True West: Authenticity and the American West

True West: Authenticity and the American West

True West: Authenticity and the American West

True West: Authenticity and the American West

Synopsis

In no other region of the United States has the notion of authenticity played such an important yet elusive role as it has in the West. Though pervasive in literature, popular culture, and history, assumptions about western authenticity have not received adequate critical attention. Given the ongoing economic and social transformations in this vast region, the persistent nostalgia and desire for the "real" authentic West suggest regional and national identities at odds with themselves. "True West explores the concept of authenticity as it is used to invent, test, advertise, and read the West.The fifteen essays collected here apply contemporary critical and cultural theory to western literary history, Native American literature and identities, the visual West, and the imagining of place. Ranging geographically from the Canadian Prairies to Buena Park's Entertainment Corridor in Southern California, and chronologically from early tourist narratives to contemporary environmental writing, "True West challenges many assumptions we make about western writing and opens the door to an important new chapter in western literary history and cultural criticism.

Excerpt

I have found it a rare experience to speak with people in the United States who feel they are truly living in their home place, who live not on the land but of the land. in the United States, the question “Where are you from?” appears as frequently in ordinary conversation as comments on the weather. So many of us are from somewhere else within our own lifetimes that the ubiquitous, and more important, subsequent question can be predicted as well: “Where is your family from originally?” Such narratives of personal immigration or migration history allow us to define ourselves as we would like others to understand us, as if we could carry a smidgen of the land of our origin with us.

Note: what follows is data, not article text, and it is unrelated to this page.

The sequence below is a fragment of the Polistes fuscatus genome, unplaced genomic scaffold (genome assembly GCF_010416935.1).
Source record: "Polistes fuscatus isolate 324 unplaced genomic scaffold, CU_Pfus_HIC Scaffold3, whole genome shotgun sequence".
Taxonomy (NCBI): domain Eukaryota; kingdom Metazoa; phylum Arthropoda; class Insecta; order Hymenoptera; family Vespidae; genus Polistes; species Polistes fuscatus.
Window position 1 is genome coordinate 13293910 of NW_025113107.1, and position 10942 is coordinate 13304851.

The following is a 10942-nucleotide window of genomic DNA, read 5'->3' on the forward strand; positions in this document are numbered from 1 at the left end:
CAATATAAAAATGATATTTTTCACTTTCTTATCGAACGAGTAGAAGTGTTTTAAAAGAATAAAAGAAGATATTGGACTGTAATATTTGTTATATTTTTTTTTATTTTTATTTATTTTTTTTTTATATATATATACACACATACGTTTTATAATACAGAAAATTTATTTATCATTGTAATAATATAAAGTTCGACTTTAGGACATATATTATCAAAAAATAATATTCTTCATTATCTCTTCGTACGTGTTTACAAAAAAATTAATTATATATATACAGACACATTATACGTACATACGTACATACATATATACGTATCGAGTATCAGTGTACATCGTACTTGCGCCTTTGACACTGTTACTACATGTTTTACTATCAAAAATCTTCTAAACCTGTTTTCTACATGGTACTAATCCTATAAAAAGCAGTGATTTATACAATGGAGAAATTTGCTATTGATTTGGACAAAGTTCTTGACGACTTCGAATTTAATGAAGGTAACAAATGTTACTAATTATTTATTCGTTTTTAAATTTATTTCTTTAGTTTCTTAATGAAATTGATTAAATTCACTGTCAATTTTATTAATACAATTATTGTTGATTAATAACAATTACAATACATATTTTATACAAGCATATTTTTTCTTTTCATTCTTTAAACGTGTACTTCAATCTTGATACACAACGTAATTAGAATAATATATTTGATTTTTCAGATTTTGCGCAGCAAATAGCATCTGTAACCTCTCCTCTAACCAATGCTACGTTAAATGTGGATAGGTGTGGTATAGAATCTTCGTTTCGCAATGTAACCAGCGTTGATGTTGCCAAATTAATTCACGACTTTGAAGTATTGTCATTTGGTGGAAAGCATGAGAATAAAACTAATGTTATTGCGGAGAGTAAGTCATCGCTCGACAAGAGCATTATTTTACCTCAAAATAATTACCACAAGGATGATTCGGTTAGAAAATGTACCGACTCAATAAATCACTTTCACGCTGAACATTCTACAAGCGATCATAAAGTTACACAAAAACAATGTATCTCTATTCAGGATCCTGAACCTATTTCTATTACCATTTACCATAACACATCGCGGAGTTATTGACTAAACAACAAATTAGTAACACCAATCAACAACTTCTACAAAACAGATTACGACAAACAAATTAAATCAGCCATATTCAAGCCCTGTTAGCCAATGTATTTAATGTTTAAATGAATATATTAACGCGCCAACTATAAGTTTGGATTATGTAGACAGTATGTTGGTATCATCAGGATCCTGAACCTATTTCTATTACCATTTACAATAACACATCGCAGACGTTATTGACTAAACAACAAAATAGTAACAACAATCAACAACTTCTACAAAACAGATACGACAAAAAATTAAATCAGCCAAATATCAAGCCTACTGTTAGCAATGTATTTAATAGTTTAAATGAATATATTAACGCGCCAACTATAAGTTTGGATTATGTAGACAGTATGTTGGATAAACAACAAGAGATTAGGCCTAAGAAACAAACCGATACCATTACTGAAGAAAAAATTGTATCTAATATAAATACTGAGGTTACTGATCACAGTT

From an indigenous perspective, it can be tempting to interpret this nostalgia for European roots as yet another piece of evidence for the settlement culture, which has become the mainstream, as being dangerously disconnected from the actual American landscape. the Euro-American consumer society so bent on devouring land and resources certainly fits such a profile. However, I will not focus on the hunger and thirst of the marketdriven consumer for material things but rather on what I have noticed lying in the consumer's heart—an unexamined acknowledgment of something needed, something lost that forms an intense longing for meaning, for connection to the authentic sacred in landscape that is simultaneously revered and degraded on an ongoing basis. I have further noticed the curious form this longing often takes. Europeans and Euro-Americans have of late intensified their long-established predilection for representing American Indians as the human embodiment of the sacred in “Mother Earth.” This phenomenon is as old as first contact but is receiving increased contemporary currency through nature writing, eco-tourism, alternative religious pursuits, and environmentalism generally. the non-Indian seeking imagined Indian connections to authentic truth and sacred wisdom strikes me as a phenomenon that can provide important insight into how mainstream Euro-American culture performs its continuing ambivalence about the land and its native people. Not so long ago, white settlers wanted to Christianize Indians to save them from what whites saw as ignorance and savagery. Now . . .

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